5.17      When asked why Defence did not go to an open tender in order to test the claims being made about the various options and the potential to meet the challenges of the build, Mr King agreed that a tender process would test such claims, but went on to explain that the actual tenders:

...typically, tend to be wrong, at least in schedule. The point I have made on many that since 2000 our Defence procurement has run seven per cent under budget. So, typically we get budget right. Our schedule is about 35 per cent later than we advertised. It is getting better, but I can assure you that if I relied on unsolicited information we would be getting worse again. So, you are right: we do go to tender. Even then, though, we still make judgements.[26]

5.18      Mr King noted further that the main considerations centred on capability, time and cost.[27] According to Mr King, he was regularly chastised by members of parliament and the public and by journalists about projects being late when he had relied on industry giving him time and cost. He told the committee:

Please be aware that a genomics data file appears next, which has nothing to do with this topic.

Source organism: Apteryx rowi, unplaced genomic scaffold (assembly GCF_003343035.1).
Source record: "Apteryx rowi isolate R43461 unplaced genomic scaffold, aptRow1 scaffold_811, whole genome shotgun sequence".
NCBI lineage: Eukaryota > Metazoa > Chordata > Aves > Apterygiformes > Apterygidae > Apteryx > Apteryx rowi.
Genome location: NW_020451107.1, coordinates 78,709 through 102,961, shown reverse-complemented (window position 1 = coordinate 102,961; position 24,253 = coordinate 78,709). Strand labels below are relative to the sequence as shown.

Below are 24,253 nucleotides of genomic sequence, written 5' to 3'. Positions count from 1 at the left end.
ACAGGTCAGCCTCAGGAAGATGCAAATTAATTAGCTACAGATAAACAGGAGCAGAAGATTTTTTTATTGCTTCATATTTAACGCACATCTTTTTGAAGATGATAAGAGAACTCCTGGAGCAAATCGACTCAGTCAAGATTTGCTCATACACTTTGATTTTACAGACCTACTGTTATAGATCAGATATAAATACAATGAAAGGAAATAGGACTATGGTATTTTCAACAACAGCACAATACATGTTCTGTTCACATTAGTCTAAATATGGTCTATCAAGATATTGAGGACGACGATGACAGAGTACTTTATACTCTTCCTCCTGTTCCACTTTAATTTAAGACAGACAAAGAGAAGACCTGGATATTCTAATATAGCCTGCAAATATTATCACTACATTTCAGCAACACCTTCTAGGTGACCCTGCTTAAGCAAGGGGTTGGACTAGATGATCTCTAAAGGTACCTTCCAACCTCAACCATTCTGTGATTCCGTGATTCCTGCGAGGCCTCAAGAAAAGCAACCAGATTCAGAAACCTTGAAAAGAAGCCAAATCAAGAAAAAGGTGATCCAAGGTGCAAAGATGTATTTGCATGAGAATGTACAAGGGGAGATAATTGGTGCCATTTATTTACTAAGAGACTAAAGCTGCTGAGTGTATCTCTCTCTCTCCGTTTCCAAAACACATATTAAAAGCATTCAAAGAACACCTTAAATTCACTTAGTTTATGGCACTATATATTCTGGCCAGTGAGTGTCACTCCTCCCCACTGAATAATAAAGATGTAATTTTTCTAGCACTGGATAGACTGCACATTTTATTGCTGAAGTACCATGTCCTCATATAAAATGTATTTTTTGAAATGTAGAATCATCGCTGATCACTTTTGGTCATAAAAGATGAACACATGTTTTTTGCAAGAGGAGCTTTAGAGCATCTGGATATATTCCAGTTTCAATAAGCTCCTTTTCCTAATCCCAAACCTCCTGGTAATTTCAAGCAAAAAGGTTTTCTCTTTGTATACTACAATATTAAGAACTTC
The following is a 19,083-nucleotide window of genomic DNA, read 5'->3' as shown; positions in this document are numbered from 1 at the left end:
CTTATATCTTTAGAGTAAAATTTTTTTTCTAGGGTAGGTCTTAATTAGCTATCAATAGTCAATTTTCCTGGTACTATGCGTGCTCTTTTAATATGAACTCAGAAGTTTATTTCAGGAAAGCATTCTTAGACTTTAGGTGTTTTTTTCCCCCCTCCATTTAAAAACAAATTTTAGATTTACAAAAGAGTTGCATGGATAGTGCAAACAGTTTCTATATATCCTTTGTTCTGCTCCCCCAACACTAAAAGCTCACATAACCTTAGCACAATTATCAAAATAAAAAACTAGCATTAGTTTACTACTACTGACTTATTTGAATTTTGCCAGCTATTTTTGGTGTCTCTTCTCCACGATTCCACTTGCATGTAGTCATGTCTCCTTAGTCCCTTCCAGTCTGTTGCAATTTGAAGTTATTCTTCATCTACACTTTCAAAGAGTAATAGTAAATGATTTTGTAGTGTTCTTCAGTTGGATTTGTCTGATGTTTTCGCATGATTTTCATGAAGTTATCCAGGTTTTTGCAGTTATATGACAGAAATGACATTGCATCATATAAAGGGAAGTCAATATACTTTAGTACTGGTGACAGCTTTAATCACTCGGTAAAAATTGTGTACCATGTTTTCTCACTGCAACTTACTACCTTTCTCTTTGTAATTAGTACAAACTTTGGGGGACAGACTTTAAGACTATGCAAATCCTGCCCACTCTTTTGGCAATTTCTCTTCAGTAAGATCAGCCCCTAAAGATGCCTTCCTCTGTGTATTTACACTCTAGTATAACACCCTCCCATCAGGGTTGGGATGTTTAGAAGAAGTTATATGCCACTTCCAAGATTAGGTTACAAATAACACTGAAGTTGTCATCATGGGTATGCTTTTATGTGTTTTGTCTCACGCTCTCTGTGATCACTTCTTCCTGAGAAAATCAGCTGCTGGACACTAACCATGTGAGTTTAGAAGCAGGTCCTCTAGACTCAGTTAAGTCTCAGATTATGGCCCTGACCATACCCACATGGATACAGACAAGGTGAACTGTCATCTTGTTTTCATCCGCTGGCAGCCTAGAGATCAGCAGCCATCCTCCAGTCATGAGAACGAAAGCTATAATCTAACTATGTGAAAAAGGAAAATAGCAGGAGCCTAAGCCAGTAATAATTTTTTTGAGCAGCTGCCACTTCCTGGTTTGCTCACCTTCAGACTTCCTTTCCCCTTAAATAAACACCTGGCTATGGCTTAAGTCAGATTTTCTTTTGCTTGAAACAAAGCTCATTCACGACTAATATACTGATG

...over and over again, I rarely hear that industry is being criticised for that misjudgement; it is me. So we have learned to modify, if you like, industry claims about what they think on that.[28]

5.19      Based on his recent experience in a couple of Asian shipyards, Mr King told the committee that they have 'not missed a delivery for years, and they talk about three weeks as being a terrible error. We are talking about years'.[29] He noted that countries around the world 'can build these ships well'.

Lease vessel

5.20      The AMWU was of the view that Defence had options other than the current proposal for a limited tender for the supply ships and that an open tender should have been on the table.[30] Mr Thompson, AMWU, informed the committee that in 2013, the union recommended that Defence investigate interim solutions to deal with Navy's requirement for replenishment vessels. The union proposed leasing a ship to temporarily replace Success, as Defence had previously done with the Cantabria when upgrade work was being done on Success. Mr Thompson suggested that the lease replacement may be for five to eight years, depending on how quickly an Australian project could be approved.[31] He reasoned: